I recently listened to a couple of This American Life episodes that provide an excellent overview of the cost drivers in the US health care system. As a starting point, see this chart.
Ah, but why? I give you episodes 391 and 392.By a mile, we pay more for pretty much everything, and this is a big reason that our overall healthcare costs are the highest on the planet. As a bonus, I've highlighted Switzerland in purple. Aside from the U.S., they probably have the biggest free-market component to their healthcare system in the rich world, and guess what? They come in second or third on all but one of the procedures. You may draw your own conclusions.
On the demand and provider side
• One-third of spending is on unnecessary items. Yes, 33%.
• The US system is decentralized and provides wildly varying standards of care, even from nearby city to city. The hysterectomy rate in one city was so high, for no statistically observable reason, that it was predicted 80% of women would get one eventually.
• The number of providers in an area correlates rather well with the services consumed, regardless of statistical need.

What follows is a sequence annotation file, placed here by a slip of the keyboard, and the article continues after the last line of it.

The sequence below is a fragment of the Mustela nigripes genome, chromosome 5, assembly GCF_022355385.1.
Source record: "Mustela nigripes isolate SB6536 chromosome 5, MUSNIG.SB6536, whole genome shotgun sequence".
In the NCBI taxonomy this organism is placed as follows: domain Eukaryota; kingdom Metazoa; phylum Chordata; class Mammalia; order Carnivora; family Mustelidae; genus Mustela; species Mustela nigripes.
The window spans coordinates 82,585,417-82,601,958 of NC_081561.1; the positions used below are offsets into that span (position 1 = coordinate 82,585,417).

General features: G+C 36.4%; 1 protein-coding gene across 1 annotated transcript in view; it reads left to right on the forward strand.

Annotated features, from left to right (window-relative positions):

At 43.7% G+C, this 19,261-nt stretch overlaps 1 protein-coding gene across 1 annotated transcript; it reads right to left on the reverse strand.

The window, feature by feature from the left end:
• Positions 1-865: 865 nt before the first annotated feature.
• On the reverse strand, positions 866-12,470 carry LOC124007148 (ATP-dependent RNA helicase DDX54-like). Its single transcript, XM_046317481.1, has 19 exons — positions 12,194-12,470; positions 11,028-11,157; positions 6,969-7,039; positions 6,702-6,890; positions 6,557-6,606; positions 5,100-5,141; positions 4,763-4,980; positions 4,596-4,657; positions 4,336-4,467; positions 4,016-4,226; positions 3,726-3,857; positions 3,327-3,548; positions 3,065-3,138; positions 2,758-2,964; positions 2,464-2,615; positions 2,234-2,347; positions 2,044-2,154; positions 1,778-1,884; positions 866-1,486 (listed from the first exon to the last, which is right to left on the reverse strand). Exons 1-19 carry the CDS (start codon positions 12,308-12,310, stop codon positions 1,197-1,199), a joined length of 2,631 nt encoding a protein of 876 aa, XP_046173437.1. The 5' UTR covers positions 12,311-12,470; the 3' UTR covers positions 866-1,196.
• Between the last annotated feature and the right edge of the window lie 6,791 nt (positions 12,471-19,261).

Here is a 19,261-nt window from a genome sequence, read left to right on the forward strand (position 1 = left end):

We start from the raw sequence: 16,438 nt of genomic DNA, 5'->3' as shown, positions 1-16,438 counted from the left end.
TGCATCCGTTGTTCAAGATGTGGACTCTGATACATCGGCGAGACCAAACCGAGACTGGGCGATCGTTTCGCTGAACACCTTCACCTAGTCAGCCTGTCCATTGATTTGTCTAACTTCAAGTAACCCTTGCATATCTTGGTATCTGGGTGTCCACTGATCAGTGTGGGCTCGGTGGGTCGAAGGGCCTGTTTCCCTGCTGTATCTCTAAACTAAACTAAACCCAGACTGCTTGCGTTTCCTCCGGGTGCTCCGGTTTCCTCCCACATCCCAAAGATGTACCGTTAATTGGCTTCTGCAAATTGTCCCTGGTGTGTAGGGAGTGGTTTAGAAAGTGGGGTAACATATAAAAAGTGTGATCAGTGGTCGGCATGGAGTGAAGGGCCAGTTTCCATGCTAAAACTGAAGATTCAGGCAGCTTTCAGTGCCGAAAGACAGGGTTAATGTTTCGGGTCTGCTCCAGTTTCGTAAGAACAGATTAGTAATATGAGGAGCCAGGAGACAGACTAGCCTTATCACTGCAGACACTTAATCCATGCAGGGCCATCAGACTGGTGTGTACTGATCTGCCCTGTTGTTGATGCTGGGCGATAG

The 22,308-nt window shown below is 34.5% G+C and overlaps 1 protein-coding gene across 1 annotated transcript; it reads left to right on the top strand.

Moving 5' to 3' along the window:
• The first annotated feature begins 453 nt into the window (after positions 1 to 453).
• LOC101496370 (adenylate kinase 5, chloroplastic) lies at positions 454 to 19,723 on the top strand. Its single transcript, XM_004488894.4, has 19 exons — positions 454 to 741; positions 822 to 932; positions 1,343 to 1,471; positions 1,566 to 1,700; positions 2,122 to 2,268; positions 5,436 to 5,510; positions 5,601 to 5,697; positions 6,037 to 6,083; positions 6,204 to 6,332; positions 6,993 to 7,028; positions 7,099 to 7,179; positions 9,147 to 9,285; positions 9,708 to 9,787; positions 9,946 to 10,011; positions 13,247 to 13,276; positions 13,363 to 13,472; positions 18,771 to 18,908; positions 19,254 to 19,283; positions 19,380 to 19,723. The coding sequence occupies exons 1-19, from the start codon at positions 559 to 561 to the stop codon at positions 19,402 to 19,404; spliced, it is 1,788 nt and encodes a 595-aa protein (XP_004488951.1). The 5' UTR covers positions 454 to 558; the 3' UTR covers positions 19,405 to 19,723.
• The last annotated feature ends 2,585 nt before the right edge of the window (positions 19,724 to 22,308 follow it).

• The system is fee-for-service, not fee-for-outcome, so providers have a strong incentive to provide more often and more expensive services.
• Customer understanding of return-on-investment is spotty at best, resulting in demand for trendy, marginal or negative value things like unnecessary CAT scans. Things like huge marketing campaigns for marginal or negative value prostate cancer screenings don't help.
On the insurance side, or, sympathy for the devil
• Did you know there was a big round of recent hospital and provider system consolidation? As a result, insurance companies often have little negotiation power vs. these big consoliated systems.
• The way the negotiations work out is that the biggest insurance company players get good rates. Everyone else pays sky-high rates because hey, the providers don't need your tiny number of customers.
• There is near-zero pricing transparency. All deals are individually negotiated between insurers and providers. Doctors often have no idea what things cost.
• Did you know that pharmaceuticals introduced those coupons and discount cards as a pushback against the insurance company co-pay system? The co-pays are there to keep you and your doctors from getting the more-expensive, no-difference non-generic versions; the cards are the drug company returning fire to get your costs back down so you'll spend more of the insurer's money.
• In the 1990s HMOs actually controlled costs without lowering health. The health care share of GDP was flat through the 1990s, with no detectable result on overall health. No, really. In retrospect this explains why it fell off the political radar.